At a pretrial hearing conducted pursuant to 10 U. S. C. § 839, DeChamplain challenged these restrictions. The presiding military judge sustained the restrictions, but granted the civilian defense team access to portions of the original record pertaining to the nine documents still at issue, subject to the restrictions applicable to the documents themselves. DeChamplain also moved to dismiss the charges on various grounds, claiming, inter alia, that Art. 134 was unconstitutional. The presiding judge denied the motion. DeChamplain made the same claims in three petitions to the Court of Military Appeals for extraordinary relief. That court denied the petitions,5 stating on the last occasion that "[a] petition for extraordinary relief is not a substitute for appeal."6

DeChamplain's second court-martial was to begin on November 15, 1973. On October 3, he filed this action in the District Court seeking injunctive relief and asserting, among other claims, that Art. 134 was unconstitutionally vague and that the limitations on access to and use of the classified documents denied him due process and effective assistance of counsel. The defendant military authorities moved to dismiss for lack of subject-matter jurisdiction and failure to state a claim upon which relief could be granted. The Court denied the motion. It agreed with the military authorities that "generally a serviceman must first exhaust his military remedies before a federal court will interfere with court martial proceedings." 367 F. Supp., at 1294. The court believed, however, that the circumstances of the case justified an exception to the rule. Because the issues presented in the case were "purely legal" and did "not necessitate determinations which the military forum is best equipped to make," and because "Sergeant DeChamplain [would] be denied fundamental constitutional guarantees" unless the court intervened, the court concluded that there was no justification for deferring consideration of the issues until after DeChamplain's court-martial and subsequent military appellate review. Ibid.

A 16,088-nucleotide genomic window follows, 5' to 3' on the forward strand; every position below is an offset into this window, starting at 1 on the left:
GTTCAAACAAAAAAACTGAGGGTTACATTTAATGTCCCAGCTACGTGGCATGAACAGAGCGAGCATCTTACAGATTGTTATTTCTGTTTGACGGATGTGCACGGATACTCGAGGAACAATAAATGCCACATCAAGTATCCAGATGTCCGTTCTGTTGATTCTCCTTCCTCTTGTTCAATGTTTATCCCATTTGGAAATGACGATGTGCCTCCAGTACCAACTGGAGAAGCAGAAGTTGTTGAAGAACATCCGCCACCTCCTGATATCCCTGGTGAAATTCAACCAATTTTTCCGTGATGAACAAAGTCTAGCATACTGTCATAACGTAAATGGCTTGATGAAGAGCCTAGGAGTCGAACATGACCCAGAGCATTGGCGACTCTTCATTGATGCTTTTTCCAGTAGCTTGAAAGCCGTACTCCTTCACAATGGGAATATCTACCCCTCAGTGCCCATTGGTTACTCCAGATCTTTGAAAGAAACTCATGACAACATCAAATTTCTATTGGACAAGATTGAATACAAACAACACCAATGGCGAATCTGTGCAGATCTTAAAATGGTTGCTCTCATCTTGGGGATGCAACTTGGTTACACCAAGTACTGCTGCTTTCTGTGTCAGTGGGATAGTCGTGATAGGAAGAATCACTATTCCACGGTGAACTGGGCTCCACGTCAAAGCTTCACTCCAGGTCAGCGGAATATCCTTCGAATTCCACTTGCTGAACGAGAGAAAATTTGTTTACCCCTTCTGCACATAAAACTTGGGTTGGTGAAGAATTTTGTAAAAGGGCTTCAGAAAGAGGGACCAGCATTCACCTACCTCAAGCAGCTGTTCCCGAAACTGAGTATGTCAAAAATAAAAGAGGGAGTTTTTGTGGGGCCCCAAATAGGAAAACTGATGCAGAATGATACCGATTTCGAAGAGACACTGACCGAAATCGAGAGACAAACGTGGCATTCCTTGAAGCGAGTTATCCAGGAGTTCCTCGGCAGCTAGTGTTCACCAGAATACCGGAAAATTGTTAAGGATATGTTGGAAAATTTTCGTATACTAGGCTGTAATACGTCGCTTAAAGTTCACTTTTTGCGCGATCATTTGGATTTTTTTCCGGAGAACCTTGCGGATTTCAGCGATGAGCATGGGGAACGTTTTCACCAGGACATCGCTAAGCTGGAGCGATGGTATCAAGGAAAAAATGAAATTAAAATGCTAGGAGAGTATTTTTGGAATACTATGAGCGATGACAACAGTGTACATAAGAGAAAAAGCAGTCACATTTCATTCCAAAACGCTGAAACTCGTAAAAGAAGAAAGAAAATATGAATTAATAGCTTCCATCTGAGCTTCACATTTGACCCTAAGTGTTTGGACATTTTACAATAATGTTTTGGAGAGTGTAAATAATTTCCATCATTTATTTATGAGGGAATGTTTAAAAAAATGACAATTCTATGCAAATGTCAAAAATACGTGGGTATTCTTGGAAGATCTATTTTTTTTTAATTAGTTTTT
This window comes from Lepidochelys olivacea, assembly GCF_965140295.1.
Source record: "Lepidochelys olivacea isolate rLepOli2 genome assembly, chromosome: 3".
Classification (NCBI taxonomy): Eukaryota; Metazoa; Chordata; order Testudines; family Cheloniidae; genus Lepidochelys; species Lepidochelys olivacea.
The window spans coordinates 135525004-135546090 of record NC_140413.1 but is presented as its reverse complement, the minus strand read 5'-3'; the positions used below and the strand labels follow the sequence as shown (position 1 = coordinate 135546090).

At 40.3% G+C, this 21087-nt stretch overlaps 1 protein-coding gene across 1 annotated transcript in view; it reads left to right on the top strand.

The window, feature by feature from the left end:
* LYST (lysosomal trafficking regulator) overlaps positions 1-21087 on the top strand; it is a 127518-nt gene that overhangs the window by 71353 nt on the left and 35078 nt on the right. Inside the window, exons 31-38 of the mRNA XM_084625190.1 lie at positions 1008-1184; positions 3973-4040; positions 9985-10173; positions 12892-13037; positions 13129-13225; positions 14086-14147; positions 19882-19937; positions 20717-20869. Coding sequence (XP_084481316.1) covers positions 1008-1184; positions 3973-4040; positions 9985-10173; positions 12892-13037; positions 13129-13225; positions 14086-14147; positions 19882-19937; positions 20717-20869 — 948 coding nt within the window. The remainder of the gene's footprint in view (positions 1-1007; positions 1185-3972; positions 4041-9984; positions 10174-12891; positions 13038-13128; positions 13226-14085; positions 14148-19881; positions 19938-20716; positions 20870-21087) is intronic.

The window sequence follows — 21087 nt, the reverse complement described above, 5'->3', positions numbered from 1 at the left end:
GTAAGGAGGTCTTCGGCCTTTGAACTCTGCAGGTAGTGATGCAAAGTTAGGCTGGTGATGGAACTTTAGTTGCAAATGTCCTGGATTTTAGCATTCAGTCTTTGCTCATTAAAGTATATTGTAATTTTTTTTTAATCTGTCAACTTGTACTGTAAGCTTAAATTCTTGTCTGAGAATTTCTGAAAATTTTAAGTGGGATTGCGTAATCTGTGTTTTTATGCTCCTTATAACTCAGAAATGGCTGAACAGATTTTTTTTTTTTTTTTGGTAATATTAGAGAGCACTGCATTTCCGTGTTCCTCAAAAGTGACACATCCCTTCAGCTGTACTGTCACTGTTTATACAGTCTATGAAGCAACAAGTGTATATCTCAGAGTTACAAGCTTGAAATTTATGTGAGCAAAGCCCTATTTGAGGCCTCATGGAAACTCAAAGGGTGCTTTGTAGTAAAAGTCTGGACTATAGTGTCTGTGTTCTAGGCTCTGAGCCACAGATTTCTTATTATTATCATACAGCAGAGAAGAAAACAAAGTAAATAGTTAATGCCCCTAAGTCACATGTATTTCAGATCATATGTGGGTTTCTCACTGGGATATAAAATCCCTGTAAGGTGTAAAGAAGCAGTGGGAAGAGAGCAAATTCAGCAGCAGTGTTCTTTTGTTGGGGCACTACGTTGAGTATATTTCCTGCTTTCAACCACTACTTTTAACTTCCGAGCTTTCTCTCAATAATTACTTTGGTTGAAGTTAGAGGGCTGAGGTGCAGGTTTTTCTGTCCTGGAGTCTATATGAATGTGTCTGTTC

The District Court further concluded that DeChamplain had satisfied the requirements for a preliminary injunction. It ruled that the unconstitutionality of Art. 134 was clear from the decisions of the Courts of Appeals in Avrech v. Secretary of the Navy, 155 U. S. App. D. C. 352, 477 F.2d 1237 (1973), and Levy v. Parker, 478 F.2d 772 (CA3 1973), both of which were then pending on certiorari in this Court. The District Court further held that the restrictions on access to the nine documents that the charges now concern and to the record of the previous court-martial were "clearly excessive" and abridged DeChamplain's right to a fair trial.

Finally, the court concluded that DeChamplain adequately had demonstrated irreparable injury: he had been in confinement since before his original court-martial and, if again convicted, would remain confined pending review by the military appellate courts.7 The District Court therefore preliminarily enjoined the military authorities from proceeding with the Art. 134 charges. It further enjoined prosecution "on any and all charges" unless the Air Force granted "full and unlimited access to all documents relevant and material to the case" to DeChamplain's civilian defense counsel "and such legal associates and assistants, subject to an appropriate protective order, as are necessary to said counsel's adequate preparation for trial."8


The case comes to us in a most unusual posture. Insofar as the complaint sought an injunction against enforcement of Art. 134 on the ground of its asserted unconstitutionality, the case falls within the literal mandate of 28 U. S. C. § 2282. That section provides that "[a]n interlocutory or permanent injunction restraining the enforcement, operation or execution of any Act of Congress for repugnance to the Constitution of the United States shall not be granted by any district court or judge thereof unless the application therefor is heard and determined by a district court of three judges . . . ." Although neither of the parties to this suit applied to the District Court for convention of a three-judge court, the section's requirement is jurisdictional, and if it applies a single district judge has no power to act. See, e. g., Flemming v. Nestor, 363 U.S. 603, 606-607 (1960); Kennedy v. Mendoza-Martinez, 372 U.S. 144, 153 (1963). A single judge, however, can dismiss the action for want of justiciability or general subject-matter jurisdiction. Gonzalez v. Automatic Employees Credit Union, 419 U.S. 90, 100 (1974). We also have held that general subject-matter jurisdiction is lacking when the claim of unconstitutionality is insubstantial, i. e., obviously without merit or clearly concluded by this Court's previous decisions. Ex parte Poresky, 290 U.S. 30, 32 (1933); Idlewild Bon Voyage Liquor Corp. v. Epstein, 370 U.S. 713, 715 (1962); Goosby v. Osser, 409 U.S. 512, 518-519 (1973).